Shellac Cement

Shellac is the basis of most adhesive cements. A good one is made by thickening shellac varnish (shellac dissolved in alcohol) with dry white lead, mixing the two with a putty knife on a piece of glass.

St. Johnsbury, Vt. W. H. Sargent.

A Cement For Mending Rubber Goods

Dissolve raw gum rubber or caoutchouc in bisulphide of carbon for a number of days in a tightly stopped bottle until it has the consistency of a thick paste. Make the surfaces to be cemented clean and dry before applying, and press joint tightly together. L. E. Muncy.

Syracuse, N. Y.

Cement Not Affected By Alcohol

Gold size is valuable as a cement for setting together parts of vessels containing alcohol as it is not affected by alcohol as are some other good cements. It has been used for setting the glass covers of circular levels, the glass afterward being burred over in the brass shell so that it is securely held mechanically. Ordinary painters' size is used, which may be prepared as follows: Boil raw oil in a pan until it smokes, then set it on fire and let burn for a few moments. Cover the pan to extinguish the blaze and pour while warm into a receptacle containing red lead and litharge in the proportion of one ounce of each to a quart of oil. Keep at a temperature of 70 degrees for ten days and agitate once a day. M. E. Canek.

Acid-Proof Cement

Mix a concentrated solution of soda with pulverized glass to form a paste.

Birmingham, Eng. W. R. Bowers.

Glycerine-Litharge Cement

A handy cement to have in the shop for stopping leaks, etc., and which can be used for cementing glass, brass, etc., is made by mixing equal parts of litharge, commercial glycerine and Portland cement. This cement will harden under water and will withstand hydrocarbon vapors.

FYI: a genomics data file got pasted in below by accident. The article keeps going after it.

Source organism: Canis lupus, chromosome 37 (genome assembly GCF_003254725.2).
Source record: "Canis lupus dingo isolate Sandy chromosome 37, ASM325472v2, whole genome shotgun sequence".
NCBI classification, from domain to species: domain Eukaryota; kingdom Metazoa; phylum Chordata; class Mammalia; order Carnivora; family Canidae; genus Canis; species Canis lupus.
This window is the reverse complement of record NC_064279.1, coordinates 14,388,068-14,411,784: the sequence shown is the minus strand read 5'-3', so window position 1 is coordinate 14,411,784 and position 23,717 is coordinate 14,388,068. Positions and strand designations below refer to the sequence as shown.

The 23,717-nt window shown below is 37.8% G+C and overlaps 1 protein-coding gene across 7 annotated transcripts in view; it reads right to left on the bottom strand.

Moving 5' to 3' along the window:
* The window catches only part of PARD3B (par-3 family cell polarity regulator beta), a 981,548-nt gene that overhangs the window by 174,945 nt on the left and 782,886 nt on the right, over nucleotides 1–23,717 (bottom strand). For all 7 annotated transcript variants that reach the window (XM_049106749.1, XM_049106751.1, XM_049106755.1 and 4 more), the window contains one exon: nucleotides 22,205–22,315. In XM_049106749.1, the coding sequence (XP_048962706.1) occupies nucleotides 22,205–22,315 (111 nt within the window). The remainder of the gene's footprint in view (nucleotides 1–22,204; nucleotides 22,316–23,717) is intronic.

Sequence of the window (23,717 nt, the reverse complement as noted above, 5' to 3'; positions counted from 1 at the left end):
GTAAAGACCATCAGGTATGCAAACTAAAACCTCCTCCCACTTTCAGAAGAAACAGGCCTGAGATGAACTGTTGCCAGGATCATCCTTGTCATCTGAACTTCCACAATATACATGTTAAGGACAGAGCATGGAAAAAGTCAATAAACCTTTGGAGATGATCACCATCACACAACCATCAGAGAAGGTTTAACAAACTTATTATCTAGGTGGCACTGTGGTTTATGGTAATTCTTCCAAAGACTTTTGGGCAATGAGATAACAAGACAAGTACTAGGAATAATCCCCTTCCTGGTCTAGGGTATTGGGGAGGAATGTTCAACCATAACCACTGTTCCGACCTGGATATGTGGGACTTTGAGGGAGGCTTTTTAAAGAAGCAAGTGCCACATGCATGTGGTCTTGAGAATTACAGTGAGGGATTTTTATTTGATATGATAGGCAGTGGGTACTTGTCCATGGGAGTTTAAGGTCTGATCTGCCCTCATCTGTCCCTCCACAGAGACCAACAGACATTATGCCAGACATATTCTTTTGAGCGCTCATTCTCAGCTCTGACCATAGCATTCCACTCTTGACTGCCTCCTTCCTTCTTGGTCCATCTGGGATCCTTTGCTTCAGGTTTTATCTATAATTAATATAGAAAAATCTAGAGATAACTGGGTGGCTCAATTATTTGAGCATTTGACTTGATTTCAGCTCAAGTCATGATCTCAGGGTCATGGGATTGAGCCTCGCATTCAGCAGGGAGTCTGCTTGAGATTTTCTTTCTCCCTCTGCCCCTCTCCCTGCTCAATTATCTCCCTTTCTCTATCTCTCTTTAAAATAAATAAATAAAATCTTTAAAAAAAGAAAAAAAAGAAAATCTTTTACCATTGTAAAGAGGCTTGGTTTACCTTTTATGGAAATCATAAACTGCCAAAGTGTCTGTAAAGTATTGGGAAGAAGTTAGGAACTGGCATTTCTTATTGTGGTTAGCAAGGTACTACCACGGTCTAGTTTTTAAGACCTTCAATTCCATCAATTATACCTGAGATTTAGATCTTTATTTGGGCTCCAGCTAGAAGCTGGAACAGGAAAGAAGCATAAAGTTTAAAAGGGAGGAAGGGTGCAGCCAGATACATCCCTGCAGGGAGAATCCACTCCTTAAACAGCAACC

Dayton, Ohio. O. E. Voris.

Portland-Tar Cement

A valuable cement used in marine practice and other places where elasticity is desirable, is made by mixing Portland cement in gas tar until the consistency is that of stiff putty. It must be applied immediately as it quickly hardens. It is not affected by water and never becomes brittle, a fact that makes it very valuable around the tail-shafts of steamers or wherever there is much vibration. A. L. Graffam.

Hampton, Va.

Waterproof Cements

To make a good waterproof cement in a thin paste form, dissolve 1 ounce powdered resin in 10 ounces strong ammonia and add 5 parts gelatine and 1 part solution of acid chromate of lime. For waterproof cement in paste form, add to hot starch paste one-half its weight of turpentine and a small piece of alum. T. E. O'Donnell. Urbana, Ill.

Cement For Arc Lamp Carbons

The short ends of old arc lamp carbons may be cemented together to form rods which burn quite well, and are no more brittle than ordinary carbons. The cement required is made by mixing potassium silicate and carbon dust to a consistency of a thick paste. The ends of the short carbon pieces are faced off square, and, after application of the paste, are pressed together by hand. 0. G.

Waterproof Cements For Glass

Probably the simplest and best aquarium cement (the formula for which is recommended by the United States Fish Commission) is made as follows: Stir together by weight 8 parts pulverized putty (dry whiting), 1 part red lead and 1 part litharge. Mix as wanted for use with pure raw linseed oil to a consistency of stiff putty. Allow it to dry a week before using.

Another waterproof cement is made by dry mixing 10 parts each by measure of fine dry white sand plaster of paris and litharge and 1 part powdered resin. Mix as required to a stiff putty with boiled linseed oil. The linseed oil must be free from any trace of adulteration with fish oil. It is sometimes necessary to boil pure raw linseed oil a few moments to drive off the water. A. L. Graffam.

Indiana, Pa.